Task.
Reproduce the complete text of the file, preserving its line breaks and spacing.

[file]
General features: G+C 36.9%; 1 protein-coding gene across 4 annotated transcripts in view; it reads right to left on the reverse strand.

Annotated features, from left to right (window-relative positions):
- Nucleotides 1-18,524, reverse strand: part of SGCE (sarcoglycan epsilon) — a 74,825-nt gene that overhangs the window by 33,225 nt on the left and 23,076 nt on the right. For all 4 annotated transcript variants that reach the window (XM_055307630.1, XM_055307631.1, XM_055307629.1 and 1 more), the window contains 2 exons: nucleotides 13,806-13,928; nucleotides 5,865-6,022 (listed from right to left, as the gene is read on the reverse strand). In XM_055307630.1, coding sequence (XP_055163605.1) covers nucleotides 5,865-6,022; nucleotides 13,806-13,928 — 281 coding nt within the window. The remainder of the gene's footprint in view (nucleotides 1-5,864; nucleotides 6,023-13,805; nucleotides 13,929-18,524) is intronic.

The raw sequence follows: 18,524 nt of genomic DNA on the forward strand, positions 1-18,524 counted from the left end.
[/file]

General features: G+C 36.9%; 1 protein-coding gene across 4 annotated transcripts in view; it reads right to left on the reverse strand.

Annotated features, from left to right (window-relative positions):
- Nucleotides 1-18,524, reverse strand: part of SGCE (sarcoglycan epsilon) — a 74,825-nt gene that overhangs the window by 33,225 nt on the left and 23,076 nt on the right. For all 4 annotated transcript variants that reach the window (XM_055307630.1, XM_055307631.1, XM_055307629.1 and 1 more), the window contains 2 exons: nucleotides 13,806-13,928; nucleotides 5,865-6,022 (listed from right to left, as the gene is read on the reverse strand). In XM_055307630.1, coding sequence (XP_055163605.1) covers nucleotides 5,865-6,022; nucleotides 13,806-13,928 — 281 coding nt within the window. The remainder of the gene's footprint in view (nucleotides 1-5,864; nucleotides 6,023-13,805; nucleotides 13,929-18,524) is intronic.

The raw sequence follows: 18,524 nt of genomic DNA on the forward strand, positions 1-18,524 counted from the left end.